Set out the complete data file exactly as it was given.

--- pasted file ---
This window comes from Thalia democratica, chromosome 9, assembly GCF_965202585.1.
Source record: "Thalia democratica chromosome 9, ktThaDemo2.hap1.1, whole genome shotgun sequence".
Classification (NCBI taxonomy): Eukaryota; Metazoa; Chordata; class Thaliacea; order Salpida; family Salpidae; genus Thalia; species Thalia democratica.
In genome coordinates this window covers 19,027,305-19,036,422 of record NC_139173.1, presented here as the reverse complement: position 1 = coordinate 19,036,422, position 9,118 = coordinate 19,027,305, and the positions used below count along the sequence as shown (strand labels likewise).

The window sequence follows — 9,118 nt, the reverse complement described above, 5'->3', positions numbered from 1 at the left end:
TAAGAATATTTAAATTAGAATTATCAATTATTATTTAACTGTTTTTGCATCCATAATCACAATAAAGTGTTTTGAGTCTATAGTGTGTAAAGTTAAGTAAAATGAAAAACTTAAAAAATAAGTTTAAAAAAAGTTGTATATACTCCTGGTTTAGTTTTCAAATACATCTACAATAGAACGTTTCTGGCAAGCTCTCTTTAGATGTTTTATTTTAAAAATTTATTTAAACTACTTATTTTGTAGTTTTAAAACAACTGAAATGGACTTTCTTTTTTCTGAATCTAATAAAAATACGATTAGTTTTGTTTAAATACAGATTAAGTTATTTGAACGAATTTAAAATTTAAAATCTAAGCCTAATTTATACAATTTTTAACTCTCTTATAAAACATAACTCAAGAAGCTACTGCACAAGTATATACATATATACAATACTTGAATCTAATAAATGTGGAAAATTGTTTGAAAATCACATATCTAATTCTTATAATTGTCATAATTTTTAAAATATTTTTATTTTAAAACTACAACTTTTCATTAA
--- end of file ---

This window comes from Thalia democratica, chromosome 9, assembly GCF_965202585.1.
Source record: "Thalia democratica chromosome 9, ktThaDemo2.hap1.1, whole genome shotgun sequence".
Classification (NCBI taxonomy): Eukaryota; Metazoa; Chordata; class Thaliacea; order Salpida; family Salpidae; genus Thalia; species Thalia democratica.
In genome coordinates this window covers 19,027,305-19,036,422 of record NC_139173.1, presented here as the reverse complement: position 1 = coordinate 19,036,422, position 9,118 = coordinate 19,027,305, and the positions used below count along the sequence as shown (strand labels likewise).

The window sequence follows — 9,118 nt, the reverse complement described above, 5'->3', positions numbered from 1 at the left end:
TAAGAATATTTAAATTAGAATTATCAATTATTATTTAACTGTTTTTGCATCCATAATCACAATAAAGTGTTTTGAGTCTATAGTGTGTAAAGTTAAGTAAAATGAAAAACTTAAAAAATAAGTTTAAAAAAAGTTGTATATACTCCTGGTTTAGTTTTCAAATACATCTACAATAGAACGTTTCTGGCAAGCTCTCTTTAGATGTTTTATTTTAAAAATTTATTTAAACTACTTATTTTGTAGTTTTAAAACAACTGAAATGGACTTTCTTTTTTCTGAATCTAATAAAAATACGATTAGTTTTGTTTAAATACAGATTAAGTTATTTGAACGAATTTAAAATTTAAAATCTAAGCCTAATTTATACAATTTTTAACTCTCTTATAAAACATAACTCAAGAAGCTACTGCACAAGTATATACATATATACAATACTTGAATCTAATAAATGTGGAAAATTGTTTGAAAATCACATATCTAATTCTTATAATTGTCATAATTTTTAAAATATTTTTATTTTAAAACTACAACTTTTCATTAA